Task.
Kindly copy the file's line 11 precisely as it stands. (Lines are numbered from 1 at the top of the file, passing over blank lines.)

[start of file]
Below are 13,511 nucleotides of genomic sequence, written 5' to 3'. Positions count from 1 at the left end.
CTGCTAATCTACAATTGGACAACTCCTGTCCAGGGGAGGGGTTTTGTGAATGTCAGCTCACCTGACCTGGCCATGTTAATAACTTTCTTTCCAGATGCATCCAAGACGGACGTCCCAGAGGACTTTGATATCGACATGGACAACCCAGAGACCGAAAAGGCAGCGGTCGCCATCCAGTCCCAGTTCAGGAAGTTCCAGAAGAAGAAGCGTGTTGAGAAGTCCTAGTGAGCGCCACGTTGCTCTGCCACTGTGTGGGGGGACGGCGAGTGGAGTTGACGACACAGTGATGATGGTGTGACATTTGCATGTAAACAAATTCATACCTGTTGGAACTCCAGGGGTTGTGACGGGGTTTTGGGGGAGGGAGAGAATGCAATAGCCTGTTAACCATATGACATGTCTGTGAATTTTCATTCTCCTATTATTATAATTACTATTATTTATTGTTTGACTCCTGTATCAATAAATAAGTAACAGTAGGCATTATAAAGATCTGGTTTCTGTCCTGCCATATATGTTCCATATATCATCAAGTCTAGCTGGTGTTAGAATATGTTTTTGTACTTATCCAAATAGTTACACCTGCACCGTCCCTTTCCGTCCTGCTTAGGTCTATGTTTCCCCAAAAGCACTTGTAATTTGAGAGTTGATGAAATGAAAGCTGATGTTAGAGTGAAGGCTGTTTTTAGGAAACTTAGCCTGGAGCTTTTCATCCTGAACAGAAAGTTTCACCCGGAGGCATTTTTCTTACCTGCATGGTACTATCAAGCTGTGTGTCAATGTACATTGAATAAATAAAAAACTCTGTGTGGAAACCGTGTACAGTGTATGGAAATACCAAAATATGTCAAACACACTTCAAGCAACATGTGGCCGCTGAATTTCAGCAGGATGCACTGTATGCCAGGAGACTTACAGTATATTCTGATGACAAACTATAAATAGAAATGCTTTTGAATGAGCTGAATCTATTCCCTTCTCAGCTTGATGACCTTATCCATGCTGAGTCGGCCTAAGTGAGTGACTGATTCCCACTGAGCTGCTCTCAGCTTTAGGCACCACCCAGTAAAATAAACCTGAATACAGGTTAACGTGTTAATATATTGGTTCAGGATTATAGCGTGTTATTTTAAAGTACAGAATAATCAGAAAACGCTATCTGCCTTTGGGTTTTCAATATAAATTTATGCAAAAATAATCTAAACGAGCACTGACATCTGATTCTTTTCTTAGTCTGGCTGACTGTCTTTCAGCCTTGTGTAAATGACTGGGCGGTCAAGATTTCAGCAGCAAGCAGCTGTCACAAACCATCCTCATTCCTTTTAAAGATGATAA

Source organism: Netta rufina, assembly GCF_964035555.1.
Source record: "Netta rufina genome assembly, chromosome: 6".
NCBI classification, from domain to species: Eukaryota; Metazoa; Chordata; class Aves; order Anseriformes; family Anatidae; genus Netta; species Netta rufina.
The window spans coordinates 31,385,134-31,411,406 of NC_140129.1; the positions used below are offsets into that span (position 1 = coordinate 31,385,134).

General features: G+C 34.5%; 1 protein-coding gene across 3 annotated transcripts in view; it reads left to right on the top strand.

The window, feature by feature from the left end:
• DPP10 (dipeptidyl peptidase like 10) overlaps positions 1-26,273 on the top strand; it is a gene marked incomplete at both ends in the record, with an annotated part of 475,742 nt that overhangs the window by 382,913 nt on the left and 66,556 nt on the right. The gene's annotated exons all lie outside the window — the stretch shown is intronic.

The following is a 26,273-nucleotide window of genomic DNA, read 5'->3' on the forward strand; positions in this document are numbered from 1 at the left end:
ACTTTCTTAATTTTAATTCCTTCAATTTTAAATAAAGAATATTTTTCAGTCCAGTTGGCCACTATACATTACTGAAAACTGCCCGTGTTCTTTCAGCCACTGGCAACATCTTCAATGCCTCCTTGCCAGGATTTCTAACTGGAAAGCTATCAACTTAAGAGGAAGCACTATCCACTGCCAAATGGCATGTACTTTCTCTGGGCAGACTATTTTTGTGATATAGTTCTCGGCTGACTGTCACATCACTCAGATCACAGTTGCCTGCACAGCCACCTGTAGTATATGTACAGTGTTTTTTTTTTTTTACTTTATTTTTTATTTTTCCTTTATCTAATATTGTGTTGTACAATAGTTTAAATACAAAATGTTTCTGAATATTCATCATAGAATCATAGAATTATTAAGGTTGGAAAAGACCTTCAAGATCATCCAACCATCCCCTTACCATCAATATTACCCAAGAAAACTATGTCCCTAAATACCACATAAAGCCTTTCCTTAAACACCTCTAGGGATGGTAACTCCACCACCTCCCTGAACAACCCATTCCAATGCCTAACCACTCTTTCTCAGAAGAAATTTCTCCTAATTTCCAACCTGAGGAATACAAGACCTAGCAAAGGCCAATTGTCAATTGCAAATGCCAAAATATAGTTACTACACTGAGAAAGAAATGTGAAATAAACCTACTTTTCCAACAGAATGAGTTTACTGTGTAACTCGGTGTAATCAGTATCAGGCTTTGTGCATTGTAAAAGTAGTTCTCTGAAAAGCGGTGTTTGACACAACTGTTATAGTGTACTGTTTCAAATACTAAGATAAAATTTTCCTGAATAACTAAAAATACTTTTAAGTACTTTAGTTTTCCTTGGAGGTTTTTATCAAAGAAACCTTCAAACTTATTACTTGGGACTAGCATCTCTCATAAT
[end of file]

ACTTTCTTAATTTTAATTCCTTCAATTTTAAATAAAGAATATTTTTCAGTCCAGTTGGCCACTATACATTACTGAAAACTGCCCGTGTTCTTTCAGCCACTGGCAACATCTTCAATGCCTCCTTGCCAGGATTTCTAACTGGAAAGCTATCAACTTAAGAGGAAGCACTATCCACTGCCAAATGGCATGTACTTTCTCTGGGCAGACTATTTTTGTGATATAGTTCTCGGCTGACTGTCACATCACTCAGATCACAGTTGCCTGCACAGCCACCTGTAGTATATGTACAGTGTTTTTTTTTTTTTACTTTATTTTTTATTTTTCCTTTATCTAATATTGTGTTGTACAATAGTTTAAATACAAAATGTTTCTGAATATTCATCATAGAATCATAGAATTATTAAGGTTGGAAAAGACCTTCAAGATCATCCAACCATCCCCTTACCATCAATATTACCCAAGAAAACTATGTCCCTAAATACCACATAAAGCCTTTCCTTAAACACCTCTAGGGATGGTAACTCCACCACCTCCCTGAACAACCCATTCCAATGCCTAACCACTCTTTCTCAGAAGAAATTTCTCCTAATTTCCAACCTGAGGAATACAAGACCTAGCAAAGGCCAATTGTCAATTGCAAATGCCAAAATATAGTTACTACACTGAGAAAGAAATGTGAAATAAACCTACTTTTCCAACAGAATGAGTTTACTGTGTAACTCGGTGTAATCAGTATCAGGCTTTGTGCATTGTAAAAGTAGTTCTCTGAAAAGCGGTGTTTGACACAACTGTTATAGTGTACTGTTTCAAATACTAAGATAAAATTTTCCTGAATAACTAAAAATACTTTTAAGTACTTTAGTTTTCCTTGGAGGTTTTTATCAAAGAAACCTTCAAACTTATTACTTGGGACTAGCATCTCTCATAAT